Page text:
A report released by the Office for National Statistics has shown that last year 131 million working days were lost in the UK due to sickness or injury.
The largest number of sick days, 34.4 million in total, were claimed due to musculoskeletal problems. The second most common reason for absences were minor illnesses and the forth was stress, depression or anxiety, which accounted for 13.1 million days.
Women are the worst offenders for taking sick days overall. In 2011 women lost an average of 2.3% of their working hours to sickness while men in comparison only lost 2.5%.
It is interesting that the report analysis takes into account not only illness but also the level of motivation and pressure which staff feel to go to work, despite illness, in different employment sectors and scenarios.
Private sector workers are far less likely to take sickies than those in the public sector with 1.6 per cent of hours lost by private sector workers compared to a substantially greater 2.6 per cent by those in the public. Working environments where people were more likely to contract minor illnesses, as well as the higher percentage of women working within the public sector, were highlighted as two major reasons for the difference in these figures.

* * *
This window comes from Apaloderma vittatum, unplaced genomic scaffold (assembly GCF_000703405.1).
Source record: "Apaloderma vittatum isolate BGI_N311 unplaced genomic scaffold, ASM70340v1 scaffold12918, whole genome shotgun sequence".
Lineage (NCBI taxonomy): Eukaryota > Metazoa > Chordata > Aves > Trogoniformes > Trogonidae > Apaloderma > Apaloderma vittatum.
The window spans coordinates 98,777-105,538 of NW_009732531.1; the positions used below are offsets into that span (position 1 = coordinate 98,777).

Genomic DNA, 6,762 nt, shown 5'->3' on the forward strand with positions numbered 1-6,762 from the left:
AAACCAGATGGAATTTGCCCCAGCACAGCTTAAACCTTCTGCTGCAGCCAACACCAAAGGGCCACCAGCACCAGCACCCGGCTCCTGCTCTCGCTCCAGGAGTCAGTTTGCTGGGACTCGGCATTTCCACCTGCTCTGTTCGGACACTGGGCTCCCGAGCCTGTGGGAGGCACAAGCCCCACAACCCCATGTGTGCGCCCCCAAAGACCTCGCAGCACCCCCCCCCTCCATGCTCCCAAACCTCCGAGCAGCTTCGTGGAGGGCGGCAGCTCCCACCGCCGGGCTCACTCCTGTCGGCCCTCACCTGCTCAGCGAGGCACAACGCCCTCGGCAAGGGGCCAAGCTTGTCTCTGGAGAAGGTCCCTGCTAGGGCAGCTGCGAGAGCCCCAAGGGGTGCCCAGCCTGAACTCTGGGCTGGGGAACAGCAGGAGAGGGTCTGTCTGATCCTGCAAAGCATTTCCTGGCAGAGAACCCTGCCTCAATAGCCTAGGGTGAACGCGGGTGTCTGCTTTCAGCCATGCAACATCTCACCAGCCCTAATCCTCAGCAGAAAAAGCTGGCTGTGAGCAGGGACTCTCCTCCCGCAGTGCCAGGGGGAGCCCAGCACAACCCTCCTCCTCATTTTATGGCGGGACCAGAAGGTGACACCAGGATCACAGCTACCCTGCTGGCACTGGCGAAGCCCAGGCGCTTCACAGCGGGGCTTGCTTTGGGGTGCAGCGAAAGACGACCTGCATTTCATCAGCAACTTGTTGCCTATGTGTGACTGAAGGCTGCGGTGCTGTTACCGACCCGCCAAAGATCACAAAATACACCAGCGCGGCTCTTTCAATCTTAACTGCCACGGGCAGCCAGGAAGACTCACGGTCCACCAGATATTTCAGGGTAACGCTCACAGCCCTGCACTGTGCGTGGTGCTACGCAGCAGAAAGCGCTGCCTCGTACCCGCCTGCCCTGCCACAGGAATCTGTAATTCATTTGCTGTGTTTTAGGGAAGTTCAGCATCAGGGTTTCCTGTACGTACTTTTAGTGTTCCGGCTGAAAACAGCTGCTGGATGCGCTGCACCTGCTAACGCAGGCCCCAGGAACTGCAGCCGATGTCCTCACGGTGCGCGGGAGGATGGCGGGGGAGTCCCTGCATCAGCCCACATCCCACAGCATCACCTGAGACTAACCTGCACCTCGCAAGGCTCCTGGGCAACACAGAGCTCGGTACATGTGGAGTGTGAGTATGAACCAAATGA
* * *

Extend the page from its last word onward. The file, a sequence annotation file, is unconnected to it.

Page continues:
However the report also underlined that figures only reflected someone as being sick if they were working less hours than the number which they had been contracted for. Therefore the numbers did take into account hours that had afterwards been made up, something which is more likely to have been possible for those working in the private rather than public sector. It was also pointed out that those in the private sector may feel under more pressure to make up for lost hours if working within smaller organisations, which are more common in private than public sectors, and which lose less sick days per year than medium to large sized businesses. Those in the private sector may also face unpaid sick leave more commonly than those in the public.
Self-employed workers were found to have the least number of working hours lost overall. During 2011 the self-employed lost just 1.2 per cent of working hours to sickness. The reasons behind this would seem fairly straight forward; self-employed people do not benefit from the advantage of sick-leave cover and therefore have the highest motivation to work or lose out financially.
Finally the report looked at the geographical implications of sick leave to find that workers in the Capital take less days off due to illness than those elsewhere in the country. London employs workers from a younger age group, has a greater number of self-employed people and more private sector workers than other areas of the UK. As a result London had the lowest sick day figures with workers losing on average 1.3 per cent of hours whereas those in the North East and Wales lost the greatest amount, averaging 2.5 per cent.
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